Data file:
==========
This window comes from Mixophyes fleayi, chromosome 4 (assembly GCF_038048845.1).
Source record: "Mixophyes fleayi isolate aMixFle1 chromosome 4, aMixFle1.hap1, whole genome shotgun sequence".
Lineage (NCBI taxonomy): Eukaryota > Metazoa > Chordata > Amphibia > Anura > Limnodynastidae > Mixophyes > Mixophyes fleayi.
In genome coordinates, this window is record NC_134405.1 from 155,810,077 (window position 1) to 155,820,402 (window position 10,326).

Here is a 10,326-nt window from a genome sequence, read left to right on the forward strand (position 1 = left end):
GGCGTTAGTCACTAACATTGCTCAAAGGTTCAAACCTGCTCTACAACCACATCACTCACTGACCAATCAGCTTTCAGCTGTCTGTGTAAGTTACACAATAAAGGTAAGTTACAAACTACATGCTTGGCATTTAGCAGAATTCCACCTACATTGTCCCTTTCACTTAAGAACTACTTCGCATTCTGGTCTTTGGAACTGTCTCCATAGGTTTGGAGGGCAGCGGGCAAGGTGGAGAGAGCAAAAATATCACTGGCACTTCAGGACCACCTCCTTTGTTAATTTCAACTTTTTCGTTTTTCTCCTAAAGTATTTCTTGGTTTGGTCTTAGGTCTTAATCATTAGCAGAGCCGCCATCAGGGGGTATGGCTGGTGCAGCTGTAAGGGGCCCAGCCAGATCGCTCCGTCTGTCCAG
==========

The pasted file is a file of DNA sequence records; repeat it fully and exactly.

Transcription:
This window comes from Mixophyes fleayi, chromosome 4 (assembly GCF_038048845.1).
Source record: "Mixophyes fleayi isolate aMixFle1 chromosome 4, aMixFle1.hap1, whole genome shotgun sequence".
Lineage (NCBI taxonomy): Eukaryota > Metazoa > Chordata > Amphibia > Anura > Limnodynastidae > Mixophyes > Mixophyes fleayi.
In genome coordinates, this window is record NC_134405.1 from 155,810,077 (window position 1) to 155,820,402 (window position 10,326).

Here is a 10,326-nt window from a genome sequence, read left to right on the forward strand (position 1 = left end):
GGCGTTAGTCACTAACATTGCTCAAAGGTTCAAACCTGCTCTACAACCACATCACTCACTGACCAATCAGCTTTCAGCTGTCTGTGTAAGTTACACAATAAAGGTAAGTTACAAACTACATGCTTGGCATTTAGCAGAATTCCACCTACATTGTCCCTTTCACTTAAGAACTACTTCGCATTCTGGTCTTTGGAACTGTCTCCATAGGTTTGGAGGGCAGCGGGCAAGGTGGAGAGAGCAAAAATATCACTGGCACTTCAGGACCACCTCCTTTGTTAATTTCAACTTTTTCGTTTTTCTCCTAAAGTATTTCTTGGTTTGGTCTTAGGTCTTAATCATTAGCAGAGCCGCCATCAGGGGGTATGGCTGGTGCAGCTGTAAGGGGCCCAGCCAGATCGCTCCGTCTGTCCAG